The Avengers is big. Like the Transformers movies and Avatar it’s there to impress you with its size so you don’t think too much about its quality. When it comes to quality, The Avengers’ secret weapon is its writer and director, Joss Whedon. But Whedon does nothing for the plot of The Avengers which isn’t just cliches, but cliched cliches.
If you’ve never seen a movie before then you might have no idea that when Loki lets himself get captured it’s all a setup for a rescue attack that will free him and seriously damage SHIELD’s carrier. And if you’ve never seen a movie before then you might not be able to guess that the Hulk will show up at the moment when he’s needed most.
Joss Whedon’s real contribution are the punchlines and snide remarks that everyone makes to each other in between the punches and explosions. The remarks, some of them clever, make The Avengers seem a little smarter than it is, but the movie isn’t smart, it’s just knowing which makes it Transformers with better dialogue. Chuckle at some of Tony Stark’s lines, delivered with perfect timing by Robert Downey Jr and you can almost overlook the horrifyingly long drawn out plot that feels even longer because you know what’s going to happen 5 minutes from now… and you still have to wait for the movie to get there on its own.
The Avengers is still fun and while Joss Whedon as director brings absolutely no visual style to the table, the movie could just as easily have been directed by anyone, he keeps an enormously long movie moving along pretty swiftly because there’s always something happening to hold your attention, either explosions, fights or smart remarks, and even if you don’t care about it two minutes later and can’t even remember what it was, you’re having fun or at least not being too bored at almost any given moment in the movie.
There may never be a Buffy movie, but The Avengers is the next best thing. Its cast talks and squabbles like the grown up Scooby Gang shooting lines at each other, getting into pointless fights, going off to pout and then teaming up to fight against a villain who talks just like them, but happens to be evil.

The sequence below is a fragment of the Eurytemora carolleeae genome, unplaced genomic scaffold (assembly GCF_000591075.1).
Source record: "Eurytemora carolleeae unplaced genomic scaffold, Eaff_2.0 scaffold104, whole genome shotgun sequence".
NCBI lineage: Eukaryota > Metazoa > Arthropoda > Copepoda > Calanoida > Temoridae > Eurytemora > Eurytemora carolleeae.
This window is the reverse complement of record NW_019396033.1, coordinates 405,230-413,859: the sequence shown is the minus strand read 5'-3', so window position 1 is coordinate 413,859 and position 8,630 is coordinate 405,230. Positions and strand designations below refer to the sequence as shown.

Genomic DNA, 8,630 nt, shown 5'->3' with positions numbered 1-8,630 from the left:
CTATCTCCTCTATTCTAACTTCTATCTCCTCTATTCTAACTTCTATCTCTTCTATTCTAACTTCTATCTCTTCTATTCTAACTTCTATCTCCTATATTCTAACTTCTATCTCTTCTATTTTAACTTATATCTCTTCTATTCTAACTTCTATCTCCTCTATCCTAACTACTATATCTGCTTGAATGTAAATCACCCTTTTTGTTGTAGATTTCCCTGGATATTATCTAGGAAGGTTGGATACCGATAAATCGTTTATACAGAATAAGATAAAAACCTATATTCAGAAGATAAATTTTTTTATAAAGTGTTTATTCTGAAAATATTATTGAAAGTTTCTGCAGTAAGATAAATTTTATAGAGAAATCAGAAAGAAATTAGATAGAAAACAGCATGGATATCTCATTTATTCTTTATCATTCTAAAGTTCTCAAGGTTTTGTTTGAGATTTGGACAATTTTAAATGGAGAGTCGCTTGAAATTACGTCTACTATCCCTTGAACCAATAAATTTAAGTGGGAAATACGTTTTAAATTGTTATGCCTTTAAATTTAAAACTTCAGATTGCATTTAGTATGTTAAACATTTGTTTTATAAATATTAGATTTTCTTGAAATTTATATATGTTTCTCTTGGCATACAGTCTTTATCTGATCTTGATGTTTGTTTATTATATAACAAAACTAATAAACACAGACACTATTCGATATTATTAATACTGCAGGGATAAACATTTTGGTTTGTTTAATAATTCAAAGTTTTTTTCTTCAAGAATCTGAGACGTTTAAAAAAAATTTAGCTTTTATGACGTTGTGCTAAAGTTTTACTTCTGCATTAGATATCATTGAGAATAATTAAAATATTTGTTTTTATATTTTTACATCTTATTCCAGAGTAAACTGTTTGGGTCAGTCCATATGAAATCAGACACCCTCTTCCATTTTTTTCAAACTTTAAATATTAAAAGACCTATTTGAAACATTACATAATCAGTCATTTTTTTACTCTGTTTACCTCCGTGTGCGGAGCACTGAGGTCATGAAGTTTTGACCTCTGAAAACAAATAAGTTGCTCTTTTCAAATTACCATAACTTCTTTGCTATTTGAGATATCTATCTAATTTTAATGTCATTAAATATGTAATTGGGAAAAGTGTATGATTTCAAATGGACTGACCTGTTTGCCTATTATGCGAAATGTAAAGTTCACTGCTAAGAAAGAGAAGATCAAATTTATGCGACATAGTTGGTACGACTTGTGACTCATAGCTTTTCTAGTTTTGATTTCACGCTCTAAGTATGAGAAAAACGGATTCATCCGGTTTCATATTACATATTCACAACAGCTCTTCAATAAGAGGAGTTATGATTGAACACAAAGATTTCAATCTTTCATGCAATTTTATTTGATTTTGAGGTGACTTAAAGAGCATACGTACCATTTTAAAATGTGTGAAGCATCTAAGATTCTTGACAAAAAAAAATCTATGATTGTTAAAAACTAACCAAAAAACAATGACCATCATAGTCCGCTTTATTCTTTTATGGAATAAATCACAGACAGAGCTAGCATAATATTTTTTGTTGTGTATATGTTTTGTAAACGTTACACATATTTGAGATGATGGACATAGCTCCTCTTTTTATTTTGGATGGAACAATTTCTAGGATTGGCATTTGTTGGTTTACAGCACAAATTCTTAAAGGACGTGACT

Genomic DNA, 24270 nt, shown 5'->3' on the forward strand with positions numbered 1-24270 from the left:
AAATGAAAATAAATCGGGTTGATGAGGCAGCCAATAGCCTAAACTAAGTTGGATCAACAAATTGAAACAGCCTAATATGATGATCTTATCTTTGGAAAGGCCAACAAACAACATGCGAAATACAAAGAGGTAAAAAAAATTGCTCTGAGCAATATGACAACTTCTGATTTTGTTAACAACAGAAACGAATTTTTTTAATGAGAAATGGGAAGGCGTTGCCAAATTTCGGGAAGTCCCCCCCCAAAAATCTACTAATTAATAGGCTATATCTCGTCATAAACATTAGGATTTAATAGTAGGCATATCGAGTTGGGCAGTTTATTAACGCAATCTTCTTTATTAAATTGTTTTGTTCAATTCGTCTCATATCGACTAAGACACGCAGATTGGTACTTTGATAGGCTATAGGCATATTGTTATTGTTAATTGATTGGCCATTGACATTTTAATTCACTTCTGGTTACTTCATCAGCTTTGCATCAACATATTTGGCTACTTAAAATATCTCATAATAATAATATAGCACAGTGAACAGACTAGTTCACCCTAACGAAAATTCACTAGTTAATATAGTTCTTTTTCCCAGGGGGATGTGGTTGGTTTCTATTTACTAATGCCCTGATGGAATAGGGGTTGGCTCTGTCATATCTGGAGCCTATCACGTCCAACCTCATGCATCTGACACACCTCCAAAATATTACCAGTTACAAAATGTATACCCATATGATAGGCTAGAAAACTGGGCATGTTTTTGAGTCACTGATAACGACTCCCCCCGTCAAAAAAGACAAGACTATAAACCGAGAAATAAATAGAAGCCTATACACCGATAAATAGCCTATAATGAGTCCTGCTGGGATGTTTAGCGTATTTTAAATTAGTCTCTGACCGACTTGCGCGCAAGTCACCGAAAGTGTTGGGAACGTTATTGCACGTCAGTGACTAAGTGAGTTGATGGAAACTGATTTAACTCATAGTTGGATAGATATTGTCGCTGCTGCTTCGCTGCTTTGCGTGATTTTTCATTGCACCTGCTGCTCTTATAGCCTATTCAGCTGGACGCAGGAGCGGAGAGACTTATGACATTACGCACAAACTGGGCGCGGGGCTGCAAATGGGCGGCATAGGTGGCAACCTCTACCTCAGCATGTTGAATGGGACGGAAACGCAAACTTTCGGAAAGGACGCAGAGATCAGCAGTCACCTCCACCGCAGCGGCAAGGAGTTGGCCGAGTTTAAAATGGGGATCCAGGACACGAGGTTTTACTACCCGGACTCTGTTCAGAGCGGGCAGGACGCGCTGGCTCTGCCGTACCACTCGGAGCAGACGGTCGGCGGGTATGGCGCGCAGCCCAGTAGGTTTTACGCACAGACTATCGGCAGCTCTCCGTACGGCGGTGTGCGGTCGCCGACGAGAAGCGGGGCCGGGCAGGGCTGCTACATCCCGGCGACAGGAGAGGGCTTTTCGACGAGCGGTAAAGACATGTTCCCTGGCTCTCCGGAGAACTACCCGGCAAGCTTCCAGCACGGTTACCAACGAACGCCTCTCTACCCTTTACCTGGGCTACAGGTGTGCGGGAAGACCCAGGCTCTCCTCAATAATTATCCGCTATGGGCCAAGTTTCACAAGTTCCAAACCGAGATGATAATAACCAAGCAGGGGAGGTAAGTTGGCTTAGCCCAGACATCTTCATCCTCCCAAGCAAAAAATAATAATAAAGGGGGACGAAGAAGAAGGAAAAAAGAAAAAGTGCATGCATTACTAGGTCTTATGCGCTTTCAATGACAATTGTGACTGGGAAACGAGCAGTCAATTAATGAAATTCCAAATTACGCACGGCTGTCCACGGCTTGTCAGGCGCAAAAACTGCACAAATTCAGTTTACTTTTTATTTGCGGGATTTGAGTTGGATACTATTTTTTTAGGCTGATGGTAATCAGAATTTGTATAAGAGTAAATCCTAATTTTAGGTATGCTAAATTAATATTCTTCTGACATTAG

Joss Whedon had been doing these stories for almost ten years and it’s no wonder that he can do it smoothly enough in The Avengers where the Scooby Gang of Marvel superheroes is a good fit because getting into pointless fights with each and going off to sulk before becoming friends again is the Marvel dynamic and the teenage dynamic too.
But what made Buffy and Angel stand out is that they were more than just smart remarks, they were also full of smart plots and surprise twists. The shows tried to make what happened next into a surprise by going where you didn’t think they were going to go. Firefly didn’t last long, but it seemed to have that same quality too. And it’s a quality that The Avengers could have used, because no amount of witty lines can make a movie this predictable not be as stupid as it is.
The Avengers is fun in its own way. If you want to kill more hours than any other movie in theaters and don’t want anything except an amusement park ride of special effects, it’s the movie for you. Like so many blockbusters now, The Avengers is a giant live-action cartoon with human beings poking their heads out among the CG. But even though it brings together the cast from Iron Man, Captain America, Thor and the Hulk, it doesn’t have any of the weight and depth of those movies.
The brief scenes between Tony Stark and Pepper Potts are one of the few moments in The Avengers that remind you that these characters can be more than just action figures in a really big cartoon.